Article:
Strike (1925)

I tried to keep myself open-minded before the screening. I tried to get past my disillusionment with Man With A Movie Camera. Maybe another Russian film would astound me! Maybe Sergei Eisenstein would become another favorite of mine. On our thirty minute break, I googled Sergei and read big rave about him and his films. I didn’t know he was gay? I was also dreading this because of its massive communist propaganda. This was the number one reason why I haven’t gotten around to seeing Battleship Potemkin yet. Once it started, it was fantastic. The people with the mini orchestra made it exciting! There were bizarre sounds being made with keyboards and drums. The beginning was intense with the workers moving around and the phenomenal camera work. “Wow, I’m liking this!” I thought. Half an hour or so later, I wanted to close my eyes. I felt so sleepy. I was bored as hell. It was the same persistent thing during the entire film. Yeah, yeah, capitalists are fat, rich people, and the workers must form a revolution!!!! I cringed during that part with the cow. Some of the Russian lads were cute. It really wasn’t my cup of tea. It was so boring and the pace was so slow it was quite a struggle to stay awake. The ending didn’t even impress me. The cinematography is exceptional, but the rest is just a cure for insomnia.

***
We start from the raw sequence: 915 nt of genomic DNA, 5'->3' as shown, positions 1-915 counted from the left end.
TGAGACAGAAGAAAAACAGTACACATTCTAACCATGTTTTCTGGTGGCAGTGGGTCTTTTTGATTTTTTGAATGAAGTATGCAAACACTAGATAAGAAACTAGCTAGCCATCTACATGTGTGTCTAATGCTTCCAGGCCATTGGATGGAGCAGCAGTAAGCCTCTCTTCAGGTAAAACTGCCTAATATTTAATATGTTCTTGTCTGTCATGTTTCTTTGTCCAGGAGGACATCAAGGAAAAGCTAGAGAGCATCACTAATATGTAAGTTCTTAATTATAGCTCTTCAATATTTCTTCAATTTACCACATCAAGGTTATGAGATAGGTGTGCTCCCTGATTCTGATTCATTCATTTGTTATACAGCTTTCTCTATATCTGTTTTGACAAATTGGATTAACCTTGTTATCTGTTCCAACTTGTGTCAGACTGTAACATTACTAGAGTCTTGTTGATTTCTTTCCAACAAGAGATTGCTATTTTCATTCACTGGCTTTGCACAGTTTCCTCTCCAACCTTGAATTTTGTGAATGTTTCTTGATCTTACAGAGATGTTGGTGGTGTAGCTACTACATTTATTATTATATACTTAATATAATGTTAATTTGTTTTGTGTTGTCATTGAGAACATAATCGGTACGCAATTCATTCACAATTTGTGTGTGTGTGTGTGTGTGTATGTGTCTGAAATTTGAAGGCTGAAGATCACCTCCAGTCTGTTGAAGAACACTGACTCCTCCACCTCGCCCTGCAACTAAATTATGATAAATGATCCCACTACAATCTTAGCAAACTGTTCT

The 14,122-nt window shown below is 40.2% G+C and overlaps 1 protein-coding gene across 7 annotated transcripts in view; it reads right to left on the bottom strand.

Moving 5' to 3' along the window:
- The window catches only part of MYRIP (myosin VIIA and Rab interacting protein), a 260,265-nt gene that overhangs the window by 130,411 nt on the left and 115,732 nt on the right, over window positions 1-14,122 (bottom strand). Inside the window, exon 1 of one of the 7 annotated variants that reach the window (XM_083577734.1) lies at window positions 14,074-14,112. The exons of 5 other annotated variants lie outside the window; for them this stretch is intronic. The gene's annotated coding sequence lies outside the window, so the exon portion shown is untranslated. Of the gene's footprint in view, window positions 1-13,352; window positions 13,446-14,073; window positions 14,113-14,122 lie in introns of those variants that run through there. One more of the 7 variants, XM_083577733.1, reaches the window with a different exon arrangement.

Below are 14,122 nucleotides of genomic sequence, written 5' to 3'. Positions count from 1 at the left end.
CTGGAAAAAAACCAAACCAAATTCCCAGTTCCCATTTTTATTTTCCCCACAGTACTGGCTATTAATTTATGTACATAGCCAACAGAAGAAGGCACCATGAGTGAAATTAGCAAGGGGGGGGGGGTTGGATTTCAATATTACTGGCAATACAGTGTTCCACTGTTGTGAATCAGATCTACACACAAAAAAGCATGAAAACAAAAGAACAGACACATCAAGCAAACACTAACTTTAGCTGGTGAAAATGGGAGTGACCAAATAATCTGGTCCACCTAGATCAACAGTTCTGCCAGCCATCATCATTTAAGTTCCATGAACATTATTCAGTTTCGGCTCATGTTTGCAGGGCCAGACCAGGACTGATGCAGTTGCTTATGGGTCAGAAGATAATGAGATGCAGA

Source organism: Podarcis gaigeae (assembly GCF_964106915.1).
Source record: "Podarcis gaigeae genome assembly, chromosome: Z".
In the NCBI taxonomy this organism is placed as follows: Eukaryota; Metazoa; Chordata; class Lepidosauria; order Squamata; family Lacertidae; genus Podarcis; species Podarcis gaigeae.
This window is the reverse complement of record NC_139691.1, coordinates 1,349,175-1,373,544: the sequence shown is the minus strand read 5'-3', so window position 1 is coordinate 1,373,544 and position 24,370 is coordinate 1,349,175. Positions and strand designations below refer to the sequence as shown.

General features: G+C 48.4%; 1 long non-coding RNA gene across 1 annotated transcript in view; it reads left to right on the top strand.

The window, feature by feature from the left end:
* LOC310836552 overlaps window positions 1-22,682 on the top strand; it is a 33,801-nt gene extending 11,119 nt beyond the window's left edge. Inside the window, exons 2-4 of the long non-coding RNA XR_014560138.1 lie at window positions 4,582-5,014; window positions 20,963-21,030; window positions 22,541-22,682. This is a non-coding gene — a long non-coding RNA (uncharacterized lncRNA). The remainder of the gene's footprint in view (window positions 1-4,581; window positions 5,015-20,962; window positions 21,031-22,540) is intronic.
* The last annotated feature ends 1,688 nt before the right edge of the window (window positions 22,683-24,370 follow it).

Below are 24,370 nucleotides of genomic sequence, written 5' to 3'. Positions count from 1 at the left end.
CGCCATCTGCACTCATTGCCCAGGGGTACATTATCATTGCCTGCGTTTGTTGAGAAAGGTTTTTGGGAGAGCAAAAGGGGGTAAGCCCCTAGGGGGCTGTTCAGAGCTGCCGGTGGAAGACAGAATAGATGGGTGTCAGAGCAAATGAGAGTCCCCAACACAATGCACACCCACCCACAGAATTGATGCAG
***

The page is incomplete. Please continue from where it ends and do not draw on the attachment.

Different from the Others (1919)